Lessons from Schumpeterian Growth Theory
American Economic Review,
By operationalizing the notion of creative destruction, Schumpeterian growth theory generates distinctive predictions on important microeconomic aspects of the growth process (competition, firm dynamics, firm size distribution, cross-firm and cross-sector reallocation) which can be confronted using rich micro data. In this process the theory helps reconcile growth with industrial organization and development economics.
Economic Failure and the Role of Plant Age and Size
Small Business Economics,
This paper introduces a large-scale administrative panel data set on corporate bankruptcy in Germany that allows for an econometric analysis of involuntary exits where previous studies mixed voluntary and involuntary exits. Approximately 83 % of all bankruptcies occur in plants with not more than 10 employees, and 61 % of all bankrupt plants are not older than 5 years. The descriptive statistics and regression analysis indicate substantial negative age dependence with respect to bankruptcy risk but confirm negative size dependence for mature plants only. Our results corroborate hypotheses stressing increasing capabilities and positional advantage, both predicting negative age dependence with respect to bankruptcy risk due to productivity improvements. The results are not consistent with the theories explaining age dependence via imprinting or structural inertia.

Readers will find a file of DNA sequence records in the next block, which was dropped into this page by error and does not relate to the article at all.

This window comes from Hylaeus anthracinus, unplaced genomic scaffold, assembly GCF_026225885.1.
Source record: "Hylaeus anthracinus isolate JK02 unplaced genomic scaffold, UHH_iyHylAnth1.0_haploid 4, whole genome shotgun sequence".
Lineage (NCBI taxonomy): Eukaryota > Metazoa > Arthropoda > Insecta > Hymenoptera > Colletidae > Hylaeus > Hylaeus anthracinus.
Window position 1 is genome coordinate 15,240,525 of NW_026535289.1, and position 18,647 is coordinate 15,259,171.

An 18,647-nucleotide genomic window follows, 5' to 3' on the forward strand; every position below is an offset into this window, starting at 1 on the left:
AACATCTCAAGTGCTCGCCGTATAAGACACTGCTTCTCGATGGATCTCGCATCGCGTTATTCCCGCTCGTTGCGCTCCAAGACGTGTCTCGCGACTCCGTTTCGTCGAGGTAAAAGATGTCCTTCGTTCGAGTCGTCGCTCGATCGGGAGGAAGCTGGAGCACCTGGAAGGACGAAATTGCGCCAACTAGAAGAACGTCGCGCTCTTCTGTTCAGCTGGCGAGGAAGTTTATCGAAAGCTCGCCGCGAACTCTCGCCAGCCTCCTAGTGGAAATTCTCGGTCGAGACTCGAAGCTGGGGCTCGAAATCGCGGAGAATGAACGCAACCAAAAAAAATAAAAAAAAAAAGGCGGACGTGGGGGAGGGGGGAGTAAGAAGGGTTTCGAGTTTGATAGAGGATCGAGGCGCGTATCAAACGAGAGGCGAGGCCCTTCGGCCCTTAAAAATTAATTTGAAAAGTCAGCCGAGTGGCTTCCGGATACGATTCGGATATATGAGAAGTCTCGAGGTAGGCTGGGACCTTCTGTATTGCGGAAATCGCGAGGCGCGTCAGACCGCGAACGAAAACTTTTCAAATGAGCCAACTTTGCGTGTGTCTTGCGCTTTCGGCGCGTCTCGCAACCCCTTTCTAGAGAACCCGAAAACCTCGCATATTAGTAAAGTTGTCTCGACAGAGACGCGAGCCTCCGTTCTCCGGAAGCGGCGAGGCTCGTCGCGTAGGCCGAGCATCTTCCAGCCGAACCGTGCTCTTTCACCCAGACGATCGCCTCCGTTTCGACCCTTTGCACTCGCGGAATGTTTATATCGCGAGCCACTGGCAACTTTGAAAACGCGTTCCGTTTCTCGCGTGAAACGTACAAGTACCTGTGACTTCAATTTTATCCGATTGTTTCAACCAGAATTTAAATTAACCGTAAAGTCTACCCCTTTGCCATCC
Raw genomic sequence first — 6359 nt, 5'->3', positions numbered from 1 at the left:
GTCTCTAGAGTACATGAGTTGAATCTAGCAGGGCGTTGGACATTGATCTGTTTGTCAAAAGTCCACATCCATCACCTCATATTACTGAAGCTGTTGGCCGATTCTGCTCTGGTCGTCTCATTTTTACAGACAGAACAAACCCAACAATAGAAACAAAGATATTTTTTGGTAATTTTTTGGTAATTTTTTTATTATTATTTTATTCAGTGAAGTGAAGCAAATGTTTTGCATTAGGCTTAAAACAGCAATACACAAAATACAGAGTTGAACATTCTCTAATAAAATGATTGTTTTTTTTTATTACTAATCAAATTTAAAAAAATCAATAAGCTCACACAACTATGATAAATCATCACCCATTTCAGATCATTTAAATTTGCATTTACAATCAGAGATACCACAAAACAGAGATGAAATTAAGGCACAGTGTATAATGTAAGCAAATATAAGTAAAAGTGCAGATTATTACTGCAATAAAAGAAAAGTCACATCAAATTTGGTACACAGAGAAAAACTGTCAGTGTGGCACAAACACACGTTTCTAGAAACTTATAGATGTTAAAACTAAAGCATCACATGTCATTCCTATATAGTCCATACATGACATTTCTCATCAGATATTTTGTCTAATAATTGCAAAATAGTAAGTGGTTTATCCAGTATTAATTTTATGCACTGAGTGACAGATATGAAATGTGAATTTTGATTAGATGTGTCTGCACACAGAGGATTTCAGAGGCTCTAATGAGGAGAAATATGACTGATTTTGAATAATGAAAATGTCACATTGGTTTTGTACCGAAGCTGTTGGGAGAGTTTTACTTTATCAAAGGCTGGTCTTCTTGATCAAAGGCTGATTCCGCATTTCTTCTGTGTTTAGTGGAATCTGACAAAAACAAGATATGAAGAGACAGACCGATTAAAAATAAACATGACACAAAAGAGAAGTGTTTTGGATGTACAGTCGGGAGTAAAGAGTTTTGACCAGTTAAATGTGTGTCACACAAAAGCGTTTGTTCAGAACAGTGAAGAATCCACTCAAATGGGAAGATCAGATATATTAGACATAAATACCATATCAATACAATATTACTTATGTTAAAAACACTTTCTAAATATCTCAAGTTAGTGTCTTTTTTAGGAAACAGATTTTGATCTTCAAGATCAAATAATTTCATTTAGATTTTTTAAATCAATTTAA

What Do We Learn from Schumpeterian Growth Theory?
P. Aghion, S. N. Durlauf (eds.), Handbook of Economic Growth, Volume 2B, Amsterdam: North Holland,
Schumpeterian growth theory has operationalized Schumpeter’s notion of creative destruction by developing models based on this concept. These models shed light on several aspects of the growth process that could not be properly addressed by alternative theories. In this survey, we focus on four important aspects, namely: (i) the role of competition and market structure; (ii) firm dynamics; (iii) the relationship between growth and development with the notion of appropriate growth institutions; and (iv) the emergence and impact of long-term technological waves. In each case, Schumpeterian growth theory delivers predictions that distinguish it from other growth models and which can be tested using micro data.
The Impact of R&D Collaboration Networks on the Performance of Firms and Regions: A Meta-Analysis of the Evidence
International Journal of Networking and Virtual Organisations,